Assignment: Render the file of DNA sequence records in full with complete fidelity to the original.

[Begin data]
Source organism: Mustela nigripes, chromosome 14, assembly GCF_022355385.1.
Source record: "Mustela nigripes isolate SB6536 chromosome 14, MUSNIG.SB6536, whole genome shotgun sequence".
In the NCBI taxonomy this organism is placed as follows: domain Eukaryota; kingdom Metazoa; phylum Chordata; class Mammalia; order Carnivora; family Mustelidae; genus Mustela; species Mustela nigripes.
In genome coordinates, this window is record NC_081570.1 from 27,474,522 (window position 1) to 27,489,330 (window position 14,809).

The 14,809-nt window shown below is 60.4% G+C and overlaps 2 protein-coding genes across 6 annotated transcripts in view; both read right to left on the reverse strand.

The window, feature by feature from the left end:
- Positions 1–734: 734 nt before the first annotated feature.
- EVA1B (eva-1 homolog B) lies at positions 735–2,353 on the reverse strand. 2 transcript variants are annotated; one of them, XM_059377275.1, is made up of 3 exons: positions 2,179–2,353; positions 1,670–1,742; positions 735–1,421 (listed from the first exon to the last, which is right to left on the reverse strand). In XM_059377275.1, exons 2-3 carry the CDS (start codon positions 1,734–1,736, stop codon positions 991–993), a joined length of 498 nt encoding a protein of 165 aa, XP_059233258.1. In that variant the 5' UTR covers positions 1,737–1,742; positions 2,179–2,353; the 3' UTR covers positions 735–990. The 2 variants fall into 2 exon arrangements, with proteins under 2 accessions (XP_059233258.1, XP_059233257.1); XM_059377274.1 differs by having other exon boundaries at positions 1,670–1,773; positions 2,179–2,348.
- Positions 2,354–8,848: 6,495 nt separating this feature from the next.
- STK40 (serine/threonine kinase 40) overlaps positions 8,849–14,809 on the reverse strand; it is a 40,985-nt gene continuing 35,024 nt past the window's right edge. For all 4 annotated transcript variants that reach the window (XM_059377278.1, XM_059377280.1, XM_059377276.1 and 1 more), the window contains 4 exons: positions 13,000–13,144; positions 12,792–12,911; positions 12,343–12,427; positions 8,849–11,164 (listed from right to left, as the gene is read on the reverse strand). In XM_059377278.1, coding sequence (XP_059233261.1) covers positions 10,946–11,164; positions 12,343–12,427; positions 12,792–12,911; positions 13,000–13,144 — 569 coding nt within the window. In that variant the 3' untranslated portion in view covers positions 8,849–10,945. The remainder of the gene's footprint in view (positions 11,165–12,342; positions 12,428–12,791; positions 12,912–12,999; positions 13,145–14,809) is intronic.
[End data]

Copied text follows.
Source organism: Mustela nigripes, chromosome 14, assembly GCF_022355385.1.
Source record: "Mustela nigripes isolate SB6536 chromosome 14, MUSNIG.SB6536, whole genome shotgun sequence".
In the NCBI taxonomy this organism is placed as follows: domain Eukaryota; kingdom Metazoa; phylum Chordata; class Mammalia; order Carnivora; family Mustelidae; genus Mustela; species Mustela nigripes.
In genome coordinates, this window is record NC_081570.1 from 27,474,522 (window position 1) to 27,489,330 (window position 14,809).

The 14,809-nt window shown below is 60.4% G+C and overlaps 2 protein-coding genes across 6 annotated transcripts in view; both read right to left on the reverse strand.

The window, feature by feature from the left end:
- Positions 1–734: 734 nt before the first annotated feature.
- EVA1B (eva-1 homolog B) lies at positions 735–2,353 on the reverse strand. 2 transcript variants are annotated; one of them, XM_059377275.1, is made up of 3 exons: positions 2,179–2,353; positions 1,670–1,742; positions 735–1,421 (listed from the first exon to the last, which is right to left on the reverse strand). In XM_059377275.1, exons 2-3 carry the CDS (start codon positions 1,734–1,736, stop codon positions 991–993), a joined length of 498 nt encoding a protein of 165 aa, XP_059233258.1. In that variant the 5' UTR covers positions 1,737–1,742; positions 2,179–2,353; the 3' UTR covers positions 735–990. The 2 variants fall into 2 exon arrangements, with proteins under 2 accessions (XP_059233258.1, XP_059233257.1); XM_059377274.1 differs by having other exon boundaries at positions 1,670–1,773; positions 2,179–2,348.
- Positions 2,354–8,848: 6,495 nt separating this feature from the next.
- STK40 (serine/threonine kinase 40) overlaps positions 8,849–14,809 on the reverse strand; it is a 40,985-nt gene continuing 35,024 nt past the window's right edge. For all 4 annotated transcript variants that reach the window (XM_059377278.1, XM_059377280.1, XM_059377276.1 and 1 more), the window contains 4 exons: positions 13,000–13,144; positions 12,792–12,911; positions 12,343–12,427; positions 8,849–11,164 (listed from right to left, as the gene is read on the reverse strand). In XM_059377278.1, coding sequence (XP_059233261.1) covers positions 10,946–11,164; positions 12,343–12,427; positions 12,792–12,911; positions 13,000–13,144 — 569 coding nt within the window. In that variant the 3' untranslated portion in view covers positions 8,849–10,945. The remainder of the gene's footprint in view (positions 11,165–12,342; positions 12,428–12,791; positions 12,912–12,999; positions 13,145–14,809) is intronic.